It’s been common to lump WestJet in with the likes of Norwegian as a carrier trying to make long-haul, low-cost service work. With Boeing 787s starting to join the Calgary-based airline’s fleet next year, it has seemed intuitive that WestJet—traditionally an LCC and about to launch a ULCC subsidiary—would be entering the growing long-haul, low-cost sector.
But that is not actually the case. New CEO Ed Sims, whose background includes running Air New Zealand’s long-haul operations, views WestJet’s coming long-haul offering as more akin to Air New Zealand’s—and Air Canada’s—long-haul offering than Norwegian’s.
WestJet’s 787 service “certainly won’t be ULCC long-haul,” Sims told me in a recent conversation. “This is not Norwegian. I want every inch of real estate on the aircraft to work as hard as possible from a yield perspective … Those 24 seats in [WestJet’s 787] premium economy will be the hardest working yield on the aircraft.”
On its 787s, WestJet plans a traditional business-class cabin with lie-flat seats, an international premium economy offering and, more broadly, a long-haul product with a “mainline” feel.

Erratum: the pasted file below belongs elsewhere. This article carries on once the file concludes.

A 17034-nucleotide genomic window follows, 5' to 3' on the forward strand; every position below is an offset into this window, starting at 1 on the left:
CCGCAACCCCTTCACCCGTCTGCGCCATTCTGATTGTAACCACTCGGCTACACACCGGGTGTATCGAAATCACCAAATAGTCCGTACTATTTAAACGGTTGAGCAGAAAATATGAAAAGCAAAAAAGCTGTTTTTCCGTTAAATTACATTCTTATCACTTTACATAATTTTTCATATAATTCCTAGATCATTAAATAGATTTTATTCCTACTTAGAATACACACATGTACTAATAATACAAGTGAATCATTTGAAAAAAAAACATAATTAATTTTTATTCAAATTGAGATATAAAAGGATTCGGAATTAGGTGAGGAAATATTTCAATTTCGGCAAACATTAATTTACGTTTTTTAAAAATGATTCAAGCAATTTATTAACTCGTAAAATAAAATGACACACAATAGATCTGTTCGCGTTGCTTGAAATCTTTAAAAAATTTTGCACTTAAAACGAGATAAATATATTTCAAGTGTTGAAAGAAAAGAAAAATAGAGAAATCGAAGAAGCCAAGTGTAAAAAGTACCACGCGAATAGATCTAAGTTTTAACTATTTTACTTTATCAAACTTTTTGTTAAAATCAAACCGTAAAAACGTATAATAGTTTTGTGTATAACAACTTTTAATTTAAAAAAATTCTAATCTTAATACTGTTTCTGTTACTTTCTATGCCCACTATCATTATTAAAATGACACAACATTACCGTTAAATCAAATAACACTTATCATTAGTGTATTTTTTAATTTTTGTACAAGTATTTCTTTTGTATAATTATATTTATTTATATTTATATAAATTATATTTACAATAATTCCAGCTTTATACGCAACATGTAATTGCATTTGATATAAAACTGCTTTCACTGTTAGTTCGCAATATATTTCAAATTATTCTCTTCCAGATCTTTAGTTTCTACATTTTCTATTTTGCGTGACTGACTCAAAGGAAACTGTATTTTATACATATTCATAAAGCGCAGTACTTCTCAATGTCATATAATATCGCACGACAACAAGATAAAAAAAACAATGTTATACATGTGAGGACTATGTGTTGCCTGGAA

Increasingly, it looks like Sims replacing Gregg Saretsky as WestJet’s CEO in March marked a fairly clean break from WestJet’s past and the beginning of its future. At the time, Sims spoke of the “next chapter” for WestJet and credited Saretsky with setting “the foundation for WestJet’s global evolution.” Sims will pilot WestJet through that evolutionary step.
In our conversation, Sims noted WestJet is becoming more of a hub-and-spoke carrier (“We’re building hubs to feed the Dreamliner,” he explained), is preparing to open airport lounges, and is making other changes—such as equipping onboard kitchens to cook hot food—that position it to compete as an elite global airline. “A lot of the changes are subtle but very significant,” he said.
(Aaron Karp/Aviation Daily)